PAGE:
Russian prices have started to ease as export competition eats into the country’s traditional destinations.

 

Recent Egyptian tenders have seen more aggressive offers, which have secured some business.

 

Both the Ukraine and Kazakhstan report exports running ahead year on year, which may result in a slower export pace over the final months of the marketing season.

 

David Woodland, ADM Agriculture

 

European grain

France and Russia vie for export market share

In the past week, Russian wheat values dropped sharply (falling $6 per tonne), while those in France were far more stable, aided by a weaker euro-dollar rate.

 

As a consequence, at this Tuesday’s Egyptian tender, Russia and Romania origins took the spoils, selling 180,000 tonnes each.

 

No French offers were made, since they were not deemed competitive enough.

 

In the previous Egyptian tender, French wheat was priced some $6 per tonne below Russian delivered prices and secured 180,000 tonnes in sales.

 

In this week’s Algerian tender, the bulk of the 660,000 tonnes of wheat purchased will likely be French origin, partly due to historical ties between the countries, partly due to a cheap finance deal from France and partly due to geographic proximity, which doesn’t disadvantage French origin.

 

With little expected competition forthcoming from Argentina, USA or Australia, French and Russian wheat origins are currently vying to carve up the North African and some Middle Eastern markets between themselves.

 

At present the French market is on the back foot, but with plunging dry bulk shipping rates and sustained weakness in the euro, French wheat may again become competitive into Egypt.

 

UK wheat export prices have been trading at a consistent discount (£5-10 per tonne) below French wheat for months.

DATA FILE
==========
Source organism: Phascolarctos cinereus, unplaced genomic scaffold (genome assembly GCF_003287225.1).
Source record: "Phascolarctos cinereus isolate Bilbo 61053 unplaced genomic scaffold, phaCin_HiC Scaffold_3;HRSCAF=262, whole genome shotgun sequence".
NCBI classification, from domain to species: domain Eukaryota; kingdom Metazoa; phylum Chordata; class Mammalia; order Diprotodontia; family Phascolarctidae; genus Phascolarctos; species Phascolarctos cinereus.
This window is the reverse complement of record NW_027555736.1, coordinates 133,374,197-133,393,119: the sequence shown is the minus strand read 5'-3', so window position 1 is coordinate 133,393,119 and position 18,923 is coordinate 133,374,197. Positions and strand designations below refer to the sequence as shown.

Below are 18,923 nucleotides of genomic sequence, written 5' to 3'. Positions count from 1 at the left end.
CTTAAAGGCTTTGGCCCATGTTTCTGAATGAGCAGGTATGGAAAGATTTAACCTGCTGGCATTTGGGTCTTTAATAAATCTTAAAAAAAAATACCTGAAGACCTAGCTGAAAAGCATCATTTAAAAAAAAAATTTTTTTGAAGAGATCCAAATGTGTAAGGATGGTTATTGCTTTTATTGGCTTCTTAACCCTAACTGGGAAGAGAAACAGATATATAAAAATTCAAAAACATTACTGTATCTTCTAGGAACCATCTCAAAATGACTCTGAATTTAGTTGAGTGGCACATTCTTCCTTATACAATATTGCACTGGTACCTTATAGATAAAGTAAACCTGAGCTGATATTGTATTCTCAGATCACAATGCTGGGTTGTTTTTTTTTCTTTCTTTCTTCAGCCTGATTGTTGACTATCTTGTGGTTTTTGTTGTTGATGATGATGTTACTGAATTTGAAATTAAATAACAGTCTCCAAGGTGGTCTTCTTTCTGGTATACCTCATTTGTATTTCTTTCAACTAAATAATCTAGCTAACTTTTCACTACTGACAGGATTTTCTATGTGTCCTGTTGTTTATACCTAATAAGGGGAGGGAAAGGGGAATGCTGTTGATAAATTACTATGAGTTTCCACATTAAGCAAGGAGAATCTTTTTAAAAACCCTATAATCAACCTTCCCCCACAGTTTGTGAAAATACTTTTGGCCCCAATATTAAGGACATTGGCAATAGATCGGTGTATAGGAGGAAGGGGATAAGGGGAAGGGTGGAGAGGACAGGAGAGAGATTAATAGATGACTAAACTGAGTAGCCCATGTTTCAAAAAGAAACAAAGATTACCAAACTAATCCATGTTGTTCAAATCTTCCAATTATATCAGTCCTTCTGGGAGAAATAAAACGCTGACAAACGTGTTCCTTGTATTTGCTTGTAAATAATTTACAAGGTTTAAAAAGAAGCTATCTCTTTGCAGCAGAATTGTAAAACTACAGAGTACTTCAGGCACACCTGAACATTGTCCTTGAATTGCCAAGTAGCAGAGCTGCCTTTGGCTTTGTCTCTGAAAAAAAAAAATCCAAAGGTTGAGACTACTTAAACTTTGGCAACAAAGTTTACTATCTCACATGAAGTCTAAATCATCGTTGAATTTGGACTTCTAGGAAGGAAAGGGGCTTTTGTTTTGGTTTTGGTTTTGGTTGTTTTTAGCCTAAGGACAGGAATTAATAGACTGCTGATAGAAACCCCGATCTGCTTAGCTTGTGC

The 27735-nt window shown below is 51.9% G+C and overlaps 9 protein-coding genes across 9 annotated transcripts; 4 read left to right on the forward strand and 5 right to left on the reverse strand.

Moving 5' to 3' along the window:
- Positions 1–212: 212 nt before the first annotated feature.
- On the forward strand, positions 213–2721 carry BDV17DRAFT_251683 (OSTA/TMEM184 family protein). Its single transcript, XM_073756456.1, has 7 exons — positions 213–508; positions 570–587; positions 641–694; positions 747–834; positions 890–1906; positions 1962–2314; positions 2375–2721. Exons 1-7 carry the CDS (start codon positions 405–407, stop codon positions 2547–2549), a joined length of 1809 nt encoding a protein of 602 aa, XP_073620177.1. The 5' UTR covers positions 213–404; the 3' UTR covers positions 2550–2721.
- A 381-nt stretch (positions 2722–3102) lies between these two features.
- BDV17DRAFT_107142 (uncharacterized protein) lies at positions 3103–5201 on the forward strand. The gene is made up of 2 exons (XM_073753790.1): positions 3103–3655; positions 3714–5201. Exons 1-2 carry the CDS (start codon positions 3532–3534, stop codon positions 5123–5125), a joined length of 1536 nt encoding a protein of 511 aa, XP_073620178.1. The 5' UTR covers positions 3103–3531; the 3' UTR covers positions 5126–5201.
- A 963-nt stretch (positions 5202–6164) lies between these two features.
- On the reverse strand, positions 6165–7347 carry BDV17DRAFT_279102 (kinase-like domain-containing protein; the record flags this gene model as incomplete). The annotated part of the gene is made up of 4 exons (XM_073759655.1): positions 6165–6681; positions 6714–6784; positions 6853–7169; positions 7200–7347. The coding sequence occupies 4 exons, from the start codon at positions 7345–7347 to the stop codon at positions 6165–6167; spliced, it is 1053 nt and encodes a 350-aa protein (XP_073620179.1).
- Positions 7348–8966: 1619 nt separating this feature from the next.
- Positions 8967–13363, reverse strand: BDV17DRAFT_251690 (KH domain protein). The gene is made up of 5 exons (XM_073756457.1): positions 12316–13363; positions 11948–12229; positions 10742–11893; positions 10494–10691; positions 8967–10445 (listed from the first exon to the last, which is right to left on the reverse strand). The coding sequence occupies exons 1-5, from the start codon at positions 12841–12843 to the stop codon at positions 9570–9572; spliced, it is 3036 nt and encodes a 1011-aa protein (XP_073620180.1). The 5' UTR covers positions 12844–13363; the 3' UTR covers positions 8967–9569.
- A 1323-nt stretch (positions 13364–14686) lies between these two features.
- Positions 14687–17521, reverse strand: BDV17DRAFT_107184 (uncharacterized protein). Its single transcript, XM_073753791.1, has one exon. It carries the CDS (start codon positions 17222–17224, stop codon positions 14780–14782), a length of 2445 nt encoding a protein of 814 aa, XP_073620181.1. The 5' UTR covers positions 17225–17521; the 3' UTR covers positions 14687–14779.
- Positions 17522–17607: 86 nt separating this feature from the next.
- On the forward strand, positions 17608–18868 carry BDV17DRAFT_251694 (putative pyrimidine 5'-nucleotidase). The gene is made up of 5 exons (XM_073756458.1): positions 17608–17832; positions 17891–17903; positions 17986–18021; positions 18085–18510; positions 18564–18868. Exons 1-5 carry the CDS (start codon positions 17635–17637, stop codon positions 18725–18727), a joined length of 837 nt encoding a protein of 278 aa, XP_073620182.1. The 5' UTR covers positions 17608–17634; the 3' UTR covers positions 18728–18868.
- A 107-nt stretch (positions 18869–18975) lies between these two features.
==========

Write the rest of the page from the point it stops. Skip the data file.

Our old crop price level destiny, for now, is largely wrapped up in this French-Russian export battle.

 

Rupert Somerscales, ODA

 

Oilseeds market

Rapeseed at the mercy of palm oil (and China’s coronavirus)

After a steep 13% correction in a month due to the Chinese coronavirus outbreak and political tensions between Malaysia and India, palm oil has tried to rebound although unconvincingly.

 

Unfortunately, the COVID-19 [the new ‘name’ for the coronavirus] continues to spread rapidly, with more than 60,300 confirmed cases and a surge in the death toll with 1,369 dead, of which 1,310 in Mainland China, one day after a senior medical advisor in Beijing stated the outbreak would end by April.

 

The trade remains concerned about its potential impact on demand and it contradicts the optimism from the USDA, which in its February Wasde report raised its 2019-20 China soybean import forecast by 3m tonnes to 88m tonnes.

 

The US government keeps anticipating China will deliver on its promises to increase its US agricultural goods purchasing programme after the two largest economies in the world signed the phase one trade deal on January 15.

 

The 30-day implementation period from China will be over on Saturday and the market will be eager to see if Beijing jumps in this weekend to confirm large orders.

 

If not, prices could once again edge lower in the weeks ahead with a record 125m+ tonne Brazilian soybean crop and a brightening outlook in Argentina whilst their currencies are historically low against the US dollar, making them even more competitive on the export market.

 

Yet, the tight rapeseed-veg oil fundamentals have not changed overnight but it could take longer than previously expected for a sustainable rally in price.

 

Benjamin Bodart, CRM AgriCommodities